The SATs and the SSAPs of the schools on my mind

There’s been a lot of discussion about SATs and why they are needed. That obviously is a significant bone of contention. Broadly, the two sides of the argument go thusly:

On the for SATs side we have “we have to have SATs to ensure schools and teachers are accountable.”

On the against side we have “teachers are professionals, they should be left to do the job they are paid for.”

My problem is that after years of thinking on this issue, years of being a teacher, years of being a school governor, years of being a loud mouth on Twitter, I still think both these arguments are true. Perhaps my bigger problem is that when push comes to shove and I’m told I have to plump for one side or the other I usually (reluctantly) come down on the side of “we have to have SATs to ensure schools and teachers are accountable.”

I’ve written before about teachers and professionalism and I’ve been trying to understand why I think that accountability, carried out as it currently is, remains the option I would have to choose.

Let’s go back to a previous life, when I was an accountant. No-one denies that accountancy is a profession and that those working in it are professionals. I was trying to remember how, as an auditor, my work was reviewed. How was I held accountable? It was a multi-faceted approach. Firstly, I worked alongside other professionals who had an input into the process. So there was a check there. The client was fully invested in the process and had a voice, so there was a balance there. And at the end of the audit there was the partner. The partner had to sign off. They reviewed the files with you there, a viva if you will. They knew the client, they knew the process, they knew the law. So these were not always easy sessions. So I was held accountable for the quality of the work I did.

But there was something else that could be relied on. Well, two things really.

Firstly there were SSAPs. Statements of Standard Accounting Practice. There were 25 of them, some more detailed than others and they were the principles of generally accepted accounting practice. If you wanted to know how something should be done, that was where you went. It was the last word. If you disagreed with your partner on an issue and you could make your point with a SSAP, you won.

Secondly there were the audit processes your firm required you to use. In my case at KPMG it was SEADOC or Systems Evaluation Approach – Documentation of Controls. There were standardised flowcharting, standardised sample selection documentation, standardised testing protocols. The first thing a partner would ask at a review meeting was “Where are the yellows?” referring to the systems documentation.

So the end of audit review that “held me to account” could be less rigorous than you might expect (i.e., no one reran the audit) because of the constraints imposed on me by SSAPs and SEADOC. In effect I was being held accountable all the time. The partner only had to review that I had done the work in the way expected of me. They relied on the process to take care of the quality. And whilst there was external review it was not as onerous as it could have been as the systems were trusted (you could review the implementation of the system more efficiently than you can review the outcomes).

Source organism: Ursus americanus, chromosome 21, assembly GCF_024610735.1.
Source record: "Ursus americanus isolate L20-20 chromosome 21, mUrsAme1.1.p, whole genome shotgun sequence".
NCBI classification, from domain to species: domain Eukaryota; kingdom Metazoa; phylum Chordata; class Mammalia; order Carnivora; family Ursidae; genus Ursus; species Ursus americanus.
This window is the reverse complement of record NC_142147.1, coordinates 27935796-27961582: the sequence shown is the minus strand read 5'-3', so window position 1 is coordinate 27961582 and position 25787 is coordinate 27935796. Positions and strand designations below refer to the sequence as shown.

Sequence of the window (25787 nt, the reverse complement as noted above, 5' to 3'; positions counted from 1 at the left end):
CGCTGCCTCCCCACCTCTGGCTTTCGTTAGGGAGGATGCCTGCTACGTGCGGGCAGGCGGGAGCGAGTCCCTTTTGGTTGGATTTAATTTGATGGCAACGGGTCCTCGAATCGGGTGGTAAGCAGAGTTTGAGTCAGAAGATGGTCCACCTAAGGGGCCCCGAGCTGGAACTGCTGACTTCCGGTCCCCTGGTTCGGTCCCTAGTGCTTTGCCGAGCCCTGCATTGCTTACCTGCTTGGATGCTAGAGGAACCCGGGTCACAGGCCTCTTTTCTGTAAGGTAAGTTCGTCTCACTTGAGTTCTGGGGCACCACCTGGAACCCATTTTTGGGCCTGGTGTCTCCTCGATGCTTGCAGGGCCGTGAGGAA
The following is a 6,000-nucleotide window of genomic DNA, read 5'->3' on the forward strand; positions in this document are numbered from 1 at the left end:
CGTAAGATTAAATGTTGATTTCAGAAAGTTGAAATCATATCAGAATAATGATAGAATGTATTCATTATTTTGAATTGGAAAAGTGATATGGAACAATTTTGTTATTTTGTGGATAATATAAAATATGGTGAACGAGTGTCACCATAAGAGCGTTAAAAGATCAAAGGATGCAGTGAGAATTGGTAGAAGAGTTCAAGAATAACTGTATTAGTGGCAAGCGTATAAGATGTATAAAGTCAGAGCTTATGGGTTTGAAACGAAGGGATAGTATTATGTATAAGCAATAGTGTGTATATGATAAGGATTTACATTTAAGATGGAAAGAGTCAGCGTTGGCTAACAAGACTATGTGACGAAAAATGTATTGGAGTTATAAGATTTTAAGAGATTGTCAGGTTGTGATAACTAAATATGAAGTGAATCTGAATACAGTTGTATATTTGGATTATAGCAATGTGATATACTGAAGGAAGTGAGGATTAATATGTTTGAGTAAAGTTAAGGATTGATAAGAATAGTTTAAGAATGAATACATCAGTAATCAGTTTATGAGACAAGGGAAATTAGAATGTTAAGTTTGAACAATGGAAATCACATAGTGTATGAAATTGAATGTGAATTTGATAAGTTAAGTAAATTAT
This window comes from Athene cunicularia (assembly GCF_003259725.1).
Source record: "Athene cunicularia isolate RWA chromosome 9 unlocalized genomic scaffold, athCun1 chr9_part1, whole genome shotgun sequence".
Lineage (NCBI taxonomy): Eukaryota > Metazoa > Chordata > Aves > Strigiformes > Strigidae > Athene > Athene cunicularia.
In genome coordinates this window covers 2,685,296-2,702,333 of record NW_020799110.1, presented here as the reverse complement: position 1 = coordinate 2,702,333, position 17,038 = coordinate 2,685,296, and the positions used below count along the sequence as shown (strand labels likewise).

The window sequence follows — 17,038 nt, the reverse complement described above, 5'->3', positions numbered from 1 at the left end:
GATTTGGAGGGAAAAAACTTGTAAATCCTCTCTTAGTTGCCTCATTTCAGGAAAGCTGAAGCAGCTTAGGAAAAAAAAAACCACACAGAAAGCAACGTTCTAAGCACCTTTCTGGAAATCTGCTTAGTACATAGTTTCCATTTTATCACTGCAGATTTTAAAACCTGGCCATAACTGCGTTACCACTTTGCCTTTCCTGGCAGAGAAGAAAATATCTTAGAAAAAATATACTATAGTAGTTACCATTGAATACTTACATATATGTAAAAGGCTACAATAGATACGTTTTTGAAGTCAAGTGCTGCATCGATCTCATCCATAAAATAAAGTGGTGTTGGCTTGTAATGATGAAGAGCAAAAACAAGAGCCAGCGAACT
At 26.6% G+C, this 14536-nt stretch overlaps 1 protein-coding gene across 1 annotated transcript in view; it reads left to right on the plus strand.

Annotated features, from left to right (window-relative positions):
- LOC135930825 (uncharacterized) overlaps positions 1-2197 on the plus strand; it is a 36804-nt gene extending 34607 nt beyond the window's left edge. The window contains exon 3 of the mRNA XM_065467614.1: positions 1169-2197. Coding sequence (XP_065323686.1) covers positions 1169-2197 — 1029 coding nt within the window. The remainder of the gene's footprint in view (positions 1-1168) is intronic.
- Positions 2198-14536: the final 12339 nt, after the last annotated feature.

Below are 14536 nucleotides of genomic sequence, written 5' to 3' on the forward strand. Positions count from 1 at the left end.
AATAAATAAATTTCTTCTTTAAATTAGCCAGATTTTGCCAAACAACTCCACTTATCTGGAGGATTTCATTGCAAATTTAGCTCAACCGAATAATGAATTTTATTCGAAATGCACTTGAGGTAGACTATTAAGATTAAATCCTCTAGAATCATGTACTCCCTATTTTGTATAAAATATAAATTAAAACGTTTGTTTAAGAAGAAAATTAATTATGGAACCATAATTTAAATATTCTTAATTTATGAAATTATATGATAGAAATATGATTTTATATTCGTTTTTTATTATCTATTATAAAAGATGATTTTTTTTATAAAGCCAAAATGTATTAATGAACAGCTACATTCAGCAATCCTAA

So I can hear the shouts now – “Teaching isn’t like that!”. Well, I know. But it could be (and I’m not suggesting here that it should be). Schools could be more proscriptive about the way they expect teachers to work. You see some of this when schools insist on specific forms of lesson planning to occur. They could insist on a particular form of lesson structure, 3-part, 4-part. And some do. They could insist on specific texts being used. They could insist on lessons being scripted in a specific way. They could insist on scripted lessons.

The reason, as a profession, we have been able to (largely) avoid such issues is because the accountability regime exists as it does. As an auditor it would not have been possible to conduct an audit how I felt like and also avoid detailed end of audit review. The very constraints imposed by the systems enabled the light touch review. In teaching we have (predominantly) very light touch systems and rigorous end point accountability. As a professional I believe you have to accept one or the other. I also believe that the accountability system existing as it does has inhibited the development of teaching as a profession.

There is £40 billion of public funding spent on schools each year. There has to be some form of accountability as to the effectiveness of that spend. Just saying “we’re professionals” is insufficient. So the profession has to decide how it wants that accountability to work. Without SATs it has nothing but “we’re professionals” to put in its place. Now I don’t particularly want to see every lesson scripted, but I do think there is a place for Statements of Standard Teaching Practice, or SSTPs and I do think there is a place for a more detailed curriculum, embodied in usable schemes of work. The school Teaching and Learning policy has to become less a catch-all and more of a guidance document. Simply put the structures and systems around the delivery of a schools curriculum have to become a little more visible, a little more constraining.

If we want to get rid of SATs because of the negatives they undoubtedly have we have to accept some changes to what is seen as a professional approach in order to facilitate that. Simply put, as a profession I believe we have to give up a bit of freedom in order to get a bigger bit back.